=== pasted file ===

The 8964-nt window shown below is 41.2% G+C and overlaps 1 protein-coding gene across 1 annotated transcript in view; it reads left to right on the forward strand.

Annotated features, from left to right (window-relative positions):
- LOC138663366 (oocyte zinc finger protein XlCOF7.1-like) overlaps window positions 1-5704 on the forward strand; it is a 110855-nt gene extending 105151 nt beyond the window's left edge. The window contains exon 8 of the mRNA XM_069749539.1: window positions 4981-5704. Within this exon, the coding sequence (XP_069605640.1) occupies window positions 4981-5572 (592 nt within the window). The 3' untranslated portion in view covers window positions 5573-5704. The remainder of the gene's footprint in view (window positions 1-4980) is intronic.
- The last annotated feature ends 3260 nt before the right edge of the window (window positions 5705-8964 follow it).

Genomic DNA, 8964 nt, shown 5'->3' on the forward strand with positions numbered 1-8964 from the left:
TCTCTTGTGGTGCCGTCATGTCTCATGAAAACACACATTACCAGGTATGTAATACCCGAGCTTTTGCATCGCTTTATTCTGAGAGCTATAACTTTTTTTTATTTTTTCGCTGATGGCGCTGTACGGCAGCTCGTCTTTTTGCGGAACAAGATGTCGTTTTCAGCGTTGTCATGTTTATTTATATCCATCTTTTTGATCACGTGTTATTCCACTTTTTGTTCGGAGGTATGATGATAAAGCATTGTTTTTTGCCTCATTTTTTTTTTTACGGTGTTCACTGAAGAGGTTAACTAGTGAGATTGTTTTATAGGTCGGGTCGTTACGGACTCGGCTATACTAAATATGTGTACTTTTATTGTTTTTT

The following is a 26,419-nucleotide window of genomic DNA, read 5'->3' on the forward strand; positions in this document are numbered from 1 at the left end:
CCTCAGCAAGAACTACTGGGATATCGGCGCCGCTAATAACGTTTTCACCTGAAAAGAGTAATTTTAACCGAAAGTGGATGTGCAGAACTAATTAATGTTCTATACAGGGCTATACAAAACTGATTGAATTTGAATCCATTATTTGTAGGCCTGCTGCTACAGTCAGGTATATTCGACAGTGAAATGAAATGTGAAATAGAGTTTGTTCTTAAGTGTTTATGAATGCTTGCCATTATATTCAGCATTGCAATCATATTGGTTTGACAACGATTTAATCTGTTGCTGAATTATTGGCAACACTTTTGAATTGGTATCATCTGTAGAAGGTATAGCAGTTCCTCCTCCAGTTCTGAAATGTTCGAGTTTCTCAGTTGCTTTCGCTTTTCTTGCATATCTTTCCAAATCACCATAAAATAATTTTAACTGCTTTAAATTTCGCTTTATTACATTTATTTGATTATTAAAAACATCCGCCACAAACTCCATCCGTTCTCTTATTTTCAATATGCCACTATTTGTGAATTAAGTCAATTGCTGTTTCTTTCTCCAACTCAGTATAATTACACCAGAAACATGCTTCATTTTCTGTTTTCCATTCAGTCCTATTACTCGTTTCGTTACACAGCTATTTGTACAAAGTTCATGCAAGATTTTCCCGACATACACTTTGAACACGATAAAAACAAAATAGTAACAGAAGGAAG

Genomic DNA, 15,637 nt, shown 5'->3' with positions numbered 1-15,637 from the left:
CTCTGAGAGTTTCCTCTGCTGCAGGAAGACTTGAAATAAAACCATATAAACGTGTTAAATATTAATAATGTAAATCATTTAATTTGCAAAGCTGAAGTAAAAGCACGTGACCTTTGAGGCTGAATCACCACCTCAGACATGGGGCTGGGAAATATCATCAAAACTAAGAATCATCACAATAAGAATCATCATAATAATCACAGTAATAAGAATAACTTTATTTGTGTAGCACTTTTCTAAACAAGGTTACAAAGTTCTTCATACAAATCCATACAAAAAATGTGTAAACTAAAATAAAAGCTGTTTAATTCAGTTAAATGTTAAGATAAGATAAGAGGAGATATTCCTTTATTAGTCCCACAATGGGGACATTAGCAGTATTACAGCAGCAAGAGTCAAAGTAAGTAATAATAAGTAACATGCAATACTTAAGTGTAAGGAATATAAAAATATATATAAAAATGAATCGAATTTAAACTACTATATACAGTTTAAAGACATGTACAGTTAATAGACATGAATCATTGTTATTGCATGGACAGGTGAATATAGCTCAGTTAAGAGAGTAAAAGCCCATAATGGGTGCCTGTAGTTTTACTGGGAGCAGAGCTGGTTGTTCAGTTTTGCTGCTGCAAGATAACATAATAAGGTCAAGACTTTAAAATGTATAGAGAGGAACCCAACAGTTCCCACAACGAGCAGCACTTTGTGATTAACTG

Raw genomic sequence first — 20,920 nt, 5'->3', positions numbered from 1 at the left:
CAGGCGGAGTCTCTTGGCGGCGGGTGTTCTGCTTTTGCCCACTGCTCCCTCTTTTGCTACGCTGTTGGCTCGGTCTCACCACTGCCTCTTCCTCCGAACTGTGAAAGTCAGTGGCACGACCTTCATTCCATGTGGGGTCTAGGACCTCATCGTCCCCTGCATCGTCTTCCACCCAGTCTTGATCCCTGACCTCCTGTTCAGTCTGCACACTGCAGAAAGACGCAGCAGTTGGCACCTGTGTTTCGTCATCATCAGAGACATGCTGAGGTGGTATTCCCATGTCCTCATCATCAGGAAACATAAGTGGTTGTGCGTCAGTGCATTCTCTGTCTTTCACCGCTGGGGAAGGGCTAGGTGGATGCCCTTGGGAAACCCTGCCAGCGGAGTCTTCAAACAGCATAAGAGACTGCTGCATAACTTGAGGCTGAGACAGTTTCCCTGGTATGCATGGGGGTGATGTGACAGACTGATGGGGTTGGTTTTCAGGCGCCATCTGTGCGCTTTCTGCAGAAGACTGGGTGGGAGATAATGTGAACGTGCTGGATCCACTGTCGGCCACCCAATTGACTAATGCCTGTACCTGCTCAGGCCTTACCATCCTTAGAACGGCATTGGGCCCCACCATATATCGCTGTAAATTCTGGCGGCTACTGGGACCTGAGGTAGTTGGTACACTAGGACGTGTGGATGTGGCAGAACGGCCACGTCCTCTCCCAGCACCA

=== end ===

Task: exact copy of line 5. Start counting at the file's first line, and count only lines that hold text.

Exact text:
Genomic DNA, 8964 nt, shown 5'->3' on the forward strand with positions numbered 1-8964 from the left: